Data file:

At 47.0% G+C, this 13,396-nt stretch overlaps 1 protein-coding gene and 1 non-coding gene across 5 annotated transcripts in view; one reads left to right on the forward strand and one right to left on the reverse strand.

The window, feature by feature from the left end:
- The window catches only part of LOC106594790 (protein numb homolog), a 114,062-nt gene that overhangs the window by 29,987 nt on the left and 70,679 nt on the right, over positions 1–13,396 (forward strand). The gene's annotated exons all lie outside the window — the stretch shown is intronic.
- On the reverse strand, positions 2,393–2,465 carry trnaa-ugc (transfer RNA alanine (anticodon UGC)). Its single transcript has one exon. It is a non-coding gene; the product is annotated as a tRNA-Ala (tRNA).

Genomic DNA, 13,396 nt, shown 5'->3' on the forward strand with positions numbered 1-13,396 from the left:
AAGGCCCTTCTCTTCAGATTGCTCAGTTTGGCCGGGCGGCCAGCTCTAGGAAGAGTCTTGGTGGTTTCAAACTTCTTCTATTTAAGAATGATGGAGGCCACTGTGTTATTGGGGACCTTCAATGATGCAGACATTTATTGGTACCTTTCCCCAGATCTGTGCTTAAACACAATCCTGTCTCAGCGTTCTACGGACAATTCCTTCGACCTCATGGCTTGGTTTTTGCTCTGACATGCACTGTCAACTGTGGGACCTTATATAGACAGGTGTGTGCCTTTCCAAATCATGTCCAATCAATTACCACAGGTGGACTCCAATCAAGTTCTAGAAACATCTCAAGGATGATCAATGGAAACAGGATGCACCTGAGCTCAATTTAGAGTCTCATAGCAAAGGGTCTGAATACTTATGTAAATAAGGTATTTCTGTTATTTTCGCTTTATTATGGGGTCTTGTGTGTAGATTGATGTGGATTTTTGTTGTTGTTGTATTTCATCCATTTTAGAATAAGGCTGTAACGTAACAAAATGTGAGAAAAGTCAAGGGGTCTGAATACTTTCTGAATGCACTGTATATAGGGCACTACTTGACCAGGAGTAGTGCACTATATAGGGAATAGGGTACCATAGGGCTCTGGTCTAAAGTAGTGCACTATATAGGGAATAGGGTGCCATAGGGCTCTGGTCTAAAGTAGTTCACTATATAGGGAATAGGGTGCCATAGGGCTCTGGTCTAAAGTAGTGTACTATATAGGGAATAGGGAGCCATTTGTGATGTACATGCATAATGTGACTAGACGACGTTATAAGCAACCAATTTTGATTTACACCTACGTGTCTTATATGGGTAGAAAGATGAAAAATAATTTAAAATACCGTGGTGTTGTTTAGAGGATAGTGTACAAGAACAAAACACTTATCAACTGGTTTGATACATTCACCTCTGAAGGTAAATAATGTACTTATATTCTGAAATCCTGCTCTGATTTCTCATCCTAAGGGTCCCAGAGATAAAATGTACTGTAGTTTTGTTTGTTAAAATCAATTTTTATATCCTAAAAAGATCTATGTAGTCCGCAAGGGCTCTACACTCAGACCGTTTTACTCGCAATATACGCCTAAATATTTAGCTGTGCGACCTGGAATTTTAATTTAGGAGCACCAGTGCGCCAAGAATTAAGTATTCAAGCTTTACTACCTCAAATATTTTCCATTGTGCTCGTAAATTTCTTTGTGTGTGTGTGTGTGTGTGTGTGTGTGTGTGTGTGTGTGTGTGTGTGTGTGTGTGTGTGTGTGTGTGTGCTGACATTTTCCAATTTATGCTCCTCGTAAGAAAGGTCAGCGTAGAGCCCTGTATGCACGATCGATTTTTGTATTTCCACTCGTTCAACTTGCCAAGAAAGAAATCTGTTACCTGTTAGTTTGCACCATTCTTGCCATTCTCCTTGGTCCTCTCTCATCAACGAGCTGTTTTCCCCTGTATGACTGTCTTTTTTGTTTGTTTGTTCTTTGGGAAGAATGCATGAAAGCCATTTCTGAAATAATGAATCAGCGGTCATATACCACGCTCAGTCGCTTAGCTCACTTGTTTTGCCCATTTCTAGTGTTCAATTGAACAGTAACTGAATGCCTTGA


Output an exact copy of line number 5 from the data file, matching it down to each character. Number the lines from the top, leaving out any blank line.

Genomic DNA, 13,396 nt, shown 5'->3' on the forward strand with positions numbered 1-13,396 from the left: